Earlier in this chapter we described the numerous new specialist tools and capabilities that the FCN will introduce over the next few years.
Although many are being designed to support almost any forensic capability in the future, the initial focus for the majority is fingerprints, since this is one of the most advanced Transforming Forensics projects and is running in tandem with the Home Office Biometrics Programme to maximise forensic outcomes for policing.
Improving fingerprint capture and identification is, however, not just about introducing new capabilities. It is as much about introducing a new operating model, standardising processes, supporting adoption and delivering effective support to users. Operations will be responsible for the whole of this lifecycle: from managing the transition of new capabilities into business as usual to managing workflows, improving processes, providing management information and resolving user issues relating to FCN services.
Most of the above will only become visible when the new services go live. However, the FCN is already helping to streamline some operating models, building upon best practice already identified and implemented in some forces. The move from a threecheck to a two-check fingerprint verification model is one example: introduced with NPCC authority (see the chapter entitled For policing by policing) but updated through Transforming Forensics / FCN research, analysis, validation and business change support. A second, scheduled for later this summer, will see the introduction and rollout of a decision framework to help forensic leaders reduce demand. A third, scheduled for later this year, will see the release of a standardised end-to-end fingerprint process as a basis to develop the future technical solutions.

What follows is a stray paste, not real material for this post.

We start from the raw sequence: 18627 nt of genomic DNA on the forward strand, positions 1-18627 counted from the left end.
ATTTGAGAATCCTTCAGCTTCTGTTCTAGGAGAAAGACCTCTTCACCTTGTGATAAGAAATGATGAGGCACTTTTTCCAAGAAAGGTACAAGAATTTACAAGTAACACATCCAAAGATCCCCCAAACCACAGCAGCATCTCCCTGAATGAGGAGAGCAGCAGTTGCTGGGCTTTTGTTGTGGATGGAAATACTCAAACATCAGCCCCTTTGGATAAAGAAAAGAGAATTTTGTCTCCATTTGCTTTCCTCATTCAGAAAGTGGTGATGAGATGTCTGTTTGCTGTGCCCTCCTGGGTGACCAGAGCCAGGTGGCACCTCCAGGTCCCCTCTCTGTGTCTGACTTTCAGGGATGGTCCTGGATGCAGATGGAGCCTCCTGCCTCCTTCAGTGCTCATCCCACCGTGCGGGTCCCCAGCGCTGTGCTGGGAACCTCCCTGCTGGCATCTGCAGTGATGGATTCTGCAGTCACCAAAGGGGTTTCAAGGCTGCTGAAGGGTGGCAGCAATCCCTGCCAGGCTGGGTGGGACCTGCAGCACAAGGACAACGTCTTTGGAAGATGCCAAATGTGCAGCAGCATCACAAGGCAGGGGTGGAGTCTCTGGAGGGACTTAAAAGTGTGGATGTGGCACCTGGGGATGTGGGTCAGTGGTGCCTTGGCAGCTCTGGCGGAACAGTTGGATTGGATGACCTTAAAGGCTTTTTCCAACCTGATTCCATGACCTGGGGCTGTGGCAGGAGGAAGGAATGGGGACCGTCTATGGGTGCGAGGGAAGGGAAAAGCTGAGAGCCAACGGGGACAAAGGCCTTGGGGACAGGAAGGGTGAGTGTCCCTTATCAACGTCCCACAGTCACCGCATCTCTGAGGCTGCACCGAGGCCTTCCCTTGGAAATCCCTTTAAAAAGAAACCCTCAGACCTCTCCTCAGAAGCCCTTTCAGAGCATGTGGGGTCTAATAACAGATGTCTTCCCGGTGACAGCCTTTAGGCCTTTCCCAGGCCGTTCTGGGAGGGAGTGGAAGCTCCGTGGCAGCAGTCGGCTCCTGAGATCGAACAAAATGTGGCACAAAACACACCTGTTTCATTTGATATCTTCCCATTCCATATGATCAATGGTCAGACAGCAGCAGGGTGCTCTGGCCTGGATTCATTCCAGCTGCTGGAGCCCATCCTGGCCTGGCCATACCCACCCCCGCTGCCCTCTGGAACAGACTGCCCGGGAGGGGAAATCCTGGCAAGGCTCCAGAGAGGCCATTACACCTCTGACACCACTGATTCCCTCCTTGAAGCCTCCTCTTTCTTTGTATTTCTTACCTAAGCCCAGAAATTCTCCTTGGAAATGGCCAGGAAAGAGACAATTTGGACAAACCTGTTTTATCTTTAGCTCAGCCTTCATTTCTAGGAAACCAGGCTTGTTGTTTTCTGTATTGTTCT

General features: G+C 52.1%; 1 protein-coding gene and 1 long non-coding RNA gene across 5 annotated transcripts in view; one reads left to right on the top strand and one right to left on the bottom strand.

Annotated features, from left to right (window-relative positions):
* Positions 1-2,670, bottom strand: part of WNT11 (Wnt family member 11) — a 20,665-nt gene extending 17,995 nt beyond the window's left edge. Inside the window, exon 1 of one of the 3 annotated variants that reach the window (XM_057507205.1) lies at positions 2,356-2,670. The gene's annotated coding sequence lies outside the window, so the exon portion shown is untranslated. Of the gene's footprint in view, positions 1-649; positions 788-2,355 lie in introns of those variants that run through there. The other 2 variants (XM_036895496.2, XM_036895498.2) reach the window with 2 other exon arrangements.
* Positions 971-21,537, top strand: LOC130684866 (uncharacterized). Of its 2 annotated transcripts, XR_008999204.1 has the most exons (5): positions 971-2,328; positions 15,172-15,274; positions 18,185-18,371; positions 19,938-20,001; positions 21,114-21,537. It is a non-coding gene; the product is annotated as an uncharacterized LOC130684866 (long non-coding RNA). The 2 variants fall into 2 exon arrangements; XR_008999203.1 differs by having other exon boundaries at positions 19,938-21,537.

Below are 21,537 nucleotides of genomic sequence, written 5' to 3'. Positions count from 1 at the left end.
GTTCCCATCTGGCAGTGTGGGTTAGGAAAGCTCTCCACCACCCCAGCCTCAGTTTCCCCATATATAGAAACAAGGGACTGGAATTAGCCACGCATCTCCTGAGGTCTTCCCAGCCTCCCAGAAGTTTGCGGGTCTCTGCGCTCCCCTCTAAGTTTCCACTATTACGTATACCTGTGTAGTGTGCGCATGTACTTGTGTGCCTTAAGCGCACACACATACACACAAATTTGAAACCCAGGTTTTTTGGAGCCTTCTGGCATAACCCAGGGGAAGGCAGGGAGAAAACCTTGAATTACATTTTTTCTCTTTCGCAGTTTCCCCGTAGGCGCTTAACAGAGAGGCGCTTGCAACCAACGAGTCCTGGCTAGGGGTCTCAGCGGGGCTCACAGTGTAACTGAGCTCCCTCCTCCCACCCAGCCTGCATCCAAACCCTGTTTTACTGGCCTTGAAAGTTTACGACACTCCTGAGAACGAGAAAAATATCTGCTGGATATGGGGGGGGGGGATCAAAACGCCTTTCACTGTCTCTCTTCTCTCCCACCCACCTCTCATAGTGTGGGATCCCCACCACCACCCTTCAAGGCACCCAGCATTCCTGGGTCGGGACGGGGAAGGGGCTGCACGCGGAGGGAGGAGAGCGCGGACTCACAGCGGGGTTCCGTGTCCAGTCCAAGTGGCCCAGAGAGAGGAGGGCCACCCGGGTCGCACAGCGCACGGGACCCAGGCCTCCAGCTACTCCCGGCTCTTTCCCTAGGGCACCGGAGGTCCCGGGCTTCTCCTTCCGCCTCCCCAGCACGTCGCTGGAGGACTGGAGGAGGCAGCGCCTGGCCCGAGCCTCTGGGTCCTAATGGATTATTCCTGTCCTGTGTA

These, of course, are only a few steps towards a streamlined, networked future digital fingerprinting operating model. Within the next three years, the FCN is seeking to achieve the following scale of transformation across all its members’ fingerprint identification capabilities.
In the previous three chapters, we have explained how Science and Quality will support proof of concept trials and the subsequent deployment of new digital forensic capabilities; how Quality is supporting the creation of a national configuration authority, new validation packages and a catalogue of validated capabilities; and how Commercial is developing a digital forensics services / market place strategy and progressing the collaborative procurement of mobile device data extraction and reporting solutions.
Operations will, of course, support any of the new capabilities that are routed through the FCN ICT platform. However, Operations will also support any investment or restructuring decisions emanating from the current Transforming Forensics digital forensics business case, which is considering the best way for law enforcement to meet the huge challenges faced in this area of forensic science.
Operations will be the business as usual home of many of the functions currently undertaken by the Transforming Forensics business transition team.
This will include regular liaison with FCN members (account management); support with ongoing capability maturity assessments; and support when adopting new FCN capabilities or making FCN-related process improvements.